Last week I found some fresh-picked asparagus at Gill Farm Stand in Hurley (Rt. 209 as it heads south out of Kingston) for $1.49 a pound [Ed: this was 2005], and was told it should keep popping up until around Father’s Day. I cooked some spears by James Beard’s favorite method, putting them in a shallow pan with salt and water to cover, topping with a lid and cooking them until they no longer smelled raw, a little knife went in with only the slightest resistance, and they passed the ultimate test: a sacrificial spear tasted just right. I made a little vinaigrette by stirring a dab of Dijon with a goodly splash of red wine vinegar and adding a little fresh chopped parsley and dill, snipped chives, extra virgin olive oil and salt and pepper, which I poured over the cooked spears. When the asparagus is that good, this is easy and tasty whether you eat it still hot from cooking, room-temp-warm or cold out of the fridge.

What was left, about three-quarters of a pound, I made into an Italian frittata the next day—skip this part if you are already a frittata expert: I cut it into inch-long pieces and sautéed it, seasoned with salt and pepper, in olive oil until barely tender. Then I stirred six eggs with a splash of milk, a splash of Tabasco sauce, grated pecorino romano cheese, and more salt and pepper. Then I tossed the mixture with the asparagus, splashed some more oil in my 10-inch cast iron skillet, and on low heat, poured in the whole mess and cooked it, turning the pan now and then, until the edges were set but the middle still runny. Then I put it under the broiler for two minutes, until the top was golden brown. This is excellent hot for dinner with crusty bread and salad, or cold out of the fridge the next day in a sandwich made with more crusty bread, or just plain as a snack out of the plastic wrap you wrapped your leftovers in.

This week I bought some more asparagus, at twice the price, across the river at a farmers market where I also found ramps (wild leeks). I browned butter in a 12-inch cast iron skillet, along with olive oil, threw in the ramps which I had trimmed of their roots and soggy parts and chopped coarsely (I admit I was a wild leek virgin, not sure what to do with them). When they had cooked down and caramelized a bit I threw in diagonally sliced asparagus, cooking more and throwing in some chicken broth and lemon zest as I went along. This mixture once cooked I tossed with Barilla penne, a splash of milk and a fair amount of grated pecorino, and served it for lunch on the patio with a fine Chilean white wine brought by a guest. I don’t know if they have ramps in the Mediterranean but I felt like I was there. And it was a marriage of cousins—ramps are onions and asparagus is a member of the lily family, which includes onions, garlic and their ilk—but it was sublime.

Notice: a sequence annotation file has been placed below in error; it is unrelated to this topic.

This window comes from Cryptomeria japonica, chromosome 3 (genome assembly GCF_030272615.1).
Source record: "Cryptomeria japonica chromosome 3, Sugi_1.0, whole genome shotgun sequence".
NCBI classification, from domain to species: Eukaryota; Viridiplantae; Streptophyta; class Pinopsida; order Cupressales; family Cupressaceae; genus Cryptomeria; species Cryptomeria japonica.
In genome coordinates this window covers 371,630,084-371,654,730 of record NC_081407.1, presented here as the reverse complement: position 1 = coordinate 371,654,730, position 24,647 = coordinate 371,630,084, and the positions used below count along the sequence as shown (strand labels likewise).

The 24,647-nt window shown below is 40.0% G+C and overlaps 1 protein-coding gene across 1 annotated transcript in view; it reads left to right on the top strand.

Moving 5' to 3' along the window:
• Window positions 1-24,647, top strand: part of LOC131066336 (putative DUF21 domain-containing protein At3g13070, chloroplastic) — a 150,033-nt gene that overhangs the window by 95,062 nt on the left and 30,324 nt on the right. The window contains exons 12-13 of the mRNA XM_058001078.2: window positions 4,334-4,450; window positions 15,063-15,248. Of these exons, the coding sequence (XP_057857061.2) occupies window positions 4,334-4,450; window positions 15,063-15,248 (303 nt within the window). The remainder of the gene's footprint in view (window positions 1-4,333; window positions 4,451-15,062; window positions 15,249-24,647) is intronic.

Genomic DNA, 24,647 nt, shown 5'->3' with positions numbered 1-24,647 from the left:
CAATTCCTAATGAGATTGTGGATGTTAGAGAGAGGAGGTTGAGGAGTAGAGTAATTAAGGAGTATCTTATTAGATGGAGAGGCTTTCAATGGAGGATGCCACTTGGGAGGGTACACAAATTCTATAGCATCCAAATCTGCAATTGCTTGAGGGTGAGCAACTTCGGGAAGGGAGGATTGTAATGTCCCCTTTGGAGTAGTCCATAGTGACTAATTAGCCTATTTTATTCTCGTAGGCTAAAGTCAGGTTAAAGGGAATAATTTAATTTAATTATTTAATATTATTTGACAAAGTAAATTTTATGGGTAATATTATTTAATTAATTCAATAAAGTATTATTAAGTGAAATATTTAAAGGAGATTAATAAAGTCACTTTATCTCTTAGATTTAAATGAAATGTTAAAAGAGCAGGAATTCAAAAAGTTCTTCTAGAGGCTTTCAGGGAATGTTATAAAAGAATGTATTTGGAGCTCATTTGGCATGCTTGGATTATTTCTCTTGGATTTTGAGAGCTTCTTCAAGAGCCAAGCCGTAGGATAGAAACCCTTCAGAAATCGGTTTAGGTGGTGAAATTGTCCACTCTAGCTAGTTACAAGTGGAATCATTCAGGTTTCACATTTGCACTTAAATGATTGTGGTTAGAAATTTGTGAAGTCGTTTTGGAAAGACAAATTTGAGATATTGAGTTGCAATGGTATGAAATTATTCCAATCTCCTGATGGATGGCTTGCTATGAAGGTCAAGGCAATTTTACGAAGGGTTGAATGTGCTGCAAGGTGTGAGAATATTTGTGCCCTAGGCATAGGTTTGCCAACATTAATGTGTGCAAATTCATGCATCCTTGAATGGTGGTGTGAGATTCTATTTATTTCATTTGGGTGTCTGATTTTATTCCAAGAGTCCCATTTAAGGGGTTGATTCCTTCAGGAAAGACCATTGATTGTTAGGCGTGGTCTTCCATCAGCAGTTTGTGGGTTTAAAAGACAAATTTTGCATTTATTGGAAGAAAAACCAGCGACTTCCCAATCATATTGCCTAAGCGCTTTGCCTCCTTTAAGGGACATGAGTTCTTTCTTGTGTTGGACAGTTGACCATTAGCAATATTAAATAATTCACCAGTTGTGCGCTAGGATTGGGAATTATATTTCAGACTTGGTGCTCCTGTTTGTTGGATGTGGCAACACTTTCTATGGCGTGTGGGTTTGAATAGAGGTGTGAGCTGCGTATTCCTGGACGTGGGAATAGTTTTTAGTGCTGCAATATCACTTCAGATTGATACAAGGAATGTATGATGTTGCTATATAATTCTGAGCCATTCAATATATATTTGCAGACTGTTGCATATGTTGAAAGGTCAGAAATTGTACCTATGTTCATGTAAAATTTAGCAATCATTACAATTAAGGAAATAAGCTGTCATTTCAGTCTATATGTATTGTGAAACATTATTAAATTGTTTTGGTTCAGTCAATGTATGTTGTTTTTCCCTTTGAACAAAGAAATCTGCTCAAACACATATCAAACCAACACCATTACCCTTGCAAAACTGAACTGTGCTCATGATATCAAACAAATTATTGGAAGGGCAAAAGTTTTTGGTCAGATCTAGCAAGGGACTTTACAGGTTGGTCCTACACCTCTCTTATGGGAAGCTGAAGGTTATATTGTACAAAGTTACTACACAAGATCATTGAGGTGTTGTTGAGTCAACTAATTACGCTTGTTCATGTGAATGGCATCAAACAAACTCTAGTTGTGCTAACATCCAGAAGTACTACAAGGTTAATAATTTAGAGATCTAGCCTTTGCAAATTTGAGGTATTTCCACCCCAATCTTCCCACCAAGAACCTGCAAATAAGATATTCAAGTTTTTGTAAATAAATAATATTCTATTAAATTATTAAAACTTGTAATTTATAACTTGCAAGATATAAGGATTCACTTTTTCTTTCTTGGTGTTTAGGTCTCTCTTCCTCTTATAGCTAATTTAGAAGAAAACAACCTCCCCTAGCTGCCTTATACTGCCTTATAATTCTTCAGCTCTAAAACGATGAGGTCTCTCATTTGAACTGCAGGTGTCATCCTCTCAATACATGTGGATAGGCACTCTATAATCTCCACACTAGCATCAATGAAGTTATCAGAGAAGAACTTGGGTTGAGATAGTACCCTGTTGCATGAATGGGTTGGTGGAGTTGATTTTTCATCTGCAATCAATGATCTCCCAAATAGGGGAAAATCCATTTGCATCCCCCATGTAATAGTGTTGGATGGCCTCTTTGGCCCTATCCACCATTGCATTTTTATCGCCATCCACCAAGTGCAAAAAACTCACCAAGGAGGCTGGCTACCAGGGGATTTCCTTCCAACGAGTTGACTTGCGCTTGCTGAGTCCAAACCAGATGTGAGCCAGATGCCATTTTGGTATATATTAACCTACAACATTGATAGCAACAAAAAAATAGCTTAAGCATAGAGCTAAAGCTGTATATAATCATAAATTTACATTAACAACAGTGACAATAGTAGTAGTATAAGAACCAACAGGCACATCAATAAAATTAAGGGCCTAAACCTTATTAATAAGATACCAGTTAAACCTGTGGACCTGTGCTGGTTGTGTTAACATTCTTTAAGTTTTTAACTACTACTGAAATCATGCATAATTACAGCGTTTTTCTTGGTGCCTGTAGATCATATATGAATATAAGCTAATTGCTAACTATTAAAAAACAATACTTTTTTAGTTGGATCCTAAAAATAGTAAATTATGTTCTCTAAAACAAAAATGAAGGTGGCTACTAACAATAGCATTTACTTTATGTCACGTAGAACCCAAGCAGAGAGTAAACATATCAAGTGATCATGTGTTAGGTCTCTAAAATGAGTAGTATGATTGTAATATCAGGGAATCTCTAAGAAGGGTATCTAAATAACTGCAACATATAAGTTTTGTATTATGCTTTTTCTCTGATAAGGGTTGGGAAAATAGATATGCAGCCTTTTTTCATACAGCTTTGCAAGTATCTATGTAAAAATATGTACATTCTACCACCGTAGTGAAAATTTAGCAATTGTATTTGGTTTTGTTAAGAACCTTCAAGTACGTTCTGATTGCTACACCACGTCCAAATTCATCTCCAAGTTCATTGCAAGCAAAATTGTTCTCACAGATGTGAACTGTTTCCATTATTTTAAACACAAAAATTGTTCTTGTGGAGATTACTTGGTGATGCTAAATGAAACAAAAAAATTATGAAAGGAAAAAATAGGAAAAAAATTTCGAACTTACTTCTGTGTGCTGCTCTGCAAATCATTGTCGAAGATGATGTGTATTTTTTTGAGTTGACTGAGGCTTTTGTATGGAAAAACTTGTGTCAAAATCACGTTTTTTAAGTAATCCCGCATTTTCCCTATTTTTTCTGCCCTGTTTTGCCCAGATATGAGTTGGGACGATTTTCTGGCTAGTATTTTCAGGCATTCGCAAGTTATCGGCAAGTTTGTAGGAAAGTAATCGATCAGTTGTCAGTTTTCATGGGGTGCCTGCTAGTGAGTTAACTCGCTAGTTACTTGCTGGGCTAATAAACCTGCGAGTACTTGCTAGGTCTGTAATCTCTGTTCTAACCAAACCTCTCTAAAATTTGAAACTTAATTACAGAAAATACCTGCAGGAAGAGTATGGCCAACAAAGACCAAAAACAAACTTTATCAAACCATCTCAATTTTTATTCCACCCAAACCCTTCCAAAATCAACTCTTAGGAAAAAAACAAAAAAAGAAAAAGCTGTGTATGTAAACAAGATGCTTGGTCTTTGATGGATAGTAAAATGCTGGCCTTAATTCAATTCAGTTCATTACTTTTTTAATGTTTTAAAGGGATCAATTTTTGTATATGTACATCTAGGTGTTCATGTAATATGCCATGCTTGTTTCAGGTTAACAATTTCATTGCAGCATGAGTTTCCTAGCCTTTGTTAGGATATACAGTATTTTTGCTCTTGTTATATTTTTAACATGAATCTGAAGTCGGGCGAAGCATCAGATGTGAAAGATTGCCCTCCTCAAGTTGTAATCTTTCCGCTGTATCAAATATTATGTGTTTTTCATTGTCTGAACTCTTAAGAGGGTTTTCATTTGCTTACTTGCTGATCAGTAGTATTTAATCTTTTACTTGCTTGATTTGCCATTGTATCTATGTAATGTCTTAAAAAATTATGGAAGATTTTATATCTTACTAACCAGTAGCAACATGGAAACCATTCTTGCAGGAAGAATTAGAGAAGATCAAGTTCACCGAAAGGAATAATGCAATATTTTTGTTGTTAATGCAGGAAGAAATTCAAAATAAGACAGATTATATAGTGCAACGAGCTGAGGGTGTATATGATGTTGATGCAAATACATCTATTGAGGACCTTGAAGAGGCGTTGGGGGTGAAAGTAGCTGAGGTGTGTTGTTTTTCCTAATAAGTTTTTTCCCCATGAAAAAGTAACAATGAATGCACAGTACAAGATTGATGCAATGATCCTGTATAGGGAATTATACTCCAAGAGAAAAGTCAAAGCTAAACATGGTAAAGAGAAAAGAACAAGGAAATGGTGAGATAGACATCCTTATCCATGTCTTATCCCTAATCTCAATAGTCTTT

I have some stalks left, so fresh that the violet-tinged buds at their tips are tight still, and I am torn about what I will do with them. I’m leaning toward a risotto, or maybe just steaming or roasting them and topping them with a sauce gribiche of hard-boiled egg yolks mashed up with oil and vinegar, adding salt and pepper, chopped gherkins, capers, fresh parsley, tarragon and chervil, the egg white slivered into fluff and tossed on top. This, too, I have never done with asparagus.
But it will have to be tomorrow, not the day after, because like corn, asparagus’ sweetness turns to starch fast. The fresher the better.

Should you eat asparagus with your fingers or your fork? Should you peel it? Should you pick fat or skinny spears? That’s up to you. But if not lust-provoking, it does provide vitamins A, C, E, calcium, phosphorous and potassium. And it doesn’t really make your pee smell—that’s a genetic component of your personal olfactory nerves that makes you perceive it—the rest of us don’t even notice.